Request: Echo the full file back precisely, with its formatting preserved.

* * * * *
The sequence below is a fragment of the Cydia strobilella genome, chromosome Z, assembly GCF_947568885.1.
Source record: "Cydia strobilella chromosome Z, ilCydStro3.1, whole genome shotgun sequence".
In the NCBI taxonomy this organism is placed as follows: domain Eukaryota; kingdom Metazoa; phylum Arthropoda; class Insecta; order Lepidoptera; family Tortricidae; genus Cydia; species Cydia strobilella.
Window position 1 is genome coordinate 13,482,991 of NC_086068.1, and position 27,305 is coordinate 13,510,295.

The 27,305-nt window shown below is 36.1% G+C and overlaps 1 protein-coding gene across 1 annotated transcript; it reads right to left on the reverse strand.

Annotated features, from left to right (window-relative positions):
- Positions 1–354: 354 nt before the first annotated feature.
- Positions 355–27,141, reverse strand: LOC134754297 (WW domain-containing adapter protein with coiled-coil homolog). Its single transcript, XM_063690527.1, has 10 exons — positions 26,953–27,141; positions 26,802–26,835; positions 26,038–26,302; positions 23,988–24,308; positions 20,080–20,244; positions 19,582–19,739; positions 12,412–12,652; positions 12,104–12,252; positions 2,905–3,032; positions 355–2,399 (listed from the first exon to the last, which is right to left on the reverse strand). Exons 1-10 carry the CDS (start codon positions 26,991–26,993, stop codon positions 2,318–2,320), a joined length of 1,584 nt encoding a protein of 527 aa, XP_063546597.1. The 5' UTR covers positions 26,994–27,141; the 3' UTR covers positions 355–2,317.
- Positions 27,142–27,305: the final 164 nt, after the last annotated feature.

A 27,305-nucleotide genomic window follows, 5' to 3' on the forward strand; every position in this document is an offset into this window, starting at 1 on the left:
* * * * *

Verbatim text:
The sequence below is a fragment of the Cydia strobilella genome, chromosome Z, assembly GCF_947568885.1.
Source record: "Cydia strobilella chromosome Z, ilCydStro3.1, whole genome shotgun sequence".
In the NCBI taxonomy this organism is placed as follows: domain Eukaryota; kingdom Metazoa; phylum Arthropoda; class Insecta; order Lepidoptera; family Tortricidae; genus Cydia; species Cydia strobilella.
Window position 1 is genome coordinate 13,482,991 of NC_086068.1, and position 27,305 is coordinate 13,510,295.

The 27,305-nt window shown below is 36.1% G+C and overlaps 1 protein-coding gene across 1 annotated transcript; it reads right to left on the reverse strand.

Annotated features, from left to right (window-relative positions):
- Positions 1–354: 354 nt before the first annotated feature.
- Positions 355–27,141, reverse strand: LOC134754297 (WW domain-containing adapter protein with coiled-coil homolog). Its single transcript, XM_063690527.1, has 10 exons — positions 26,953–27,141; positions 26,802–26,835; positions 26,038–26,302; positions 23,988–24,308; positions 20,080–20,244; positions 19,582–19,739; positions 12,412–12,652; positions 12,104–12,252; positions 2,905–3,032; positions 355–2,399 (listed from the first exon to the last, which is right to left on the reverse strand). Exons 1-10 carry the CDS (start codon positions 26,991–26,993, stop codon positions 2,318–2,320), a joined length of 1,584 nt encoding a protein of 527 aa, XP_063546597.1. The 5' UTR covers positions 26,994–27,141; the 3' UTR covers positions 355–2,317.
- Positions 27,142–27,305: the final 164 nt, after the last annotated feature.

A 27,305-nucleotide genomic window follows, 5' to 3' on the forward strand; every position in this document is an offset into this window, starting at 1 on the left: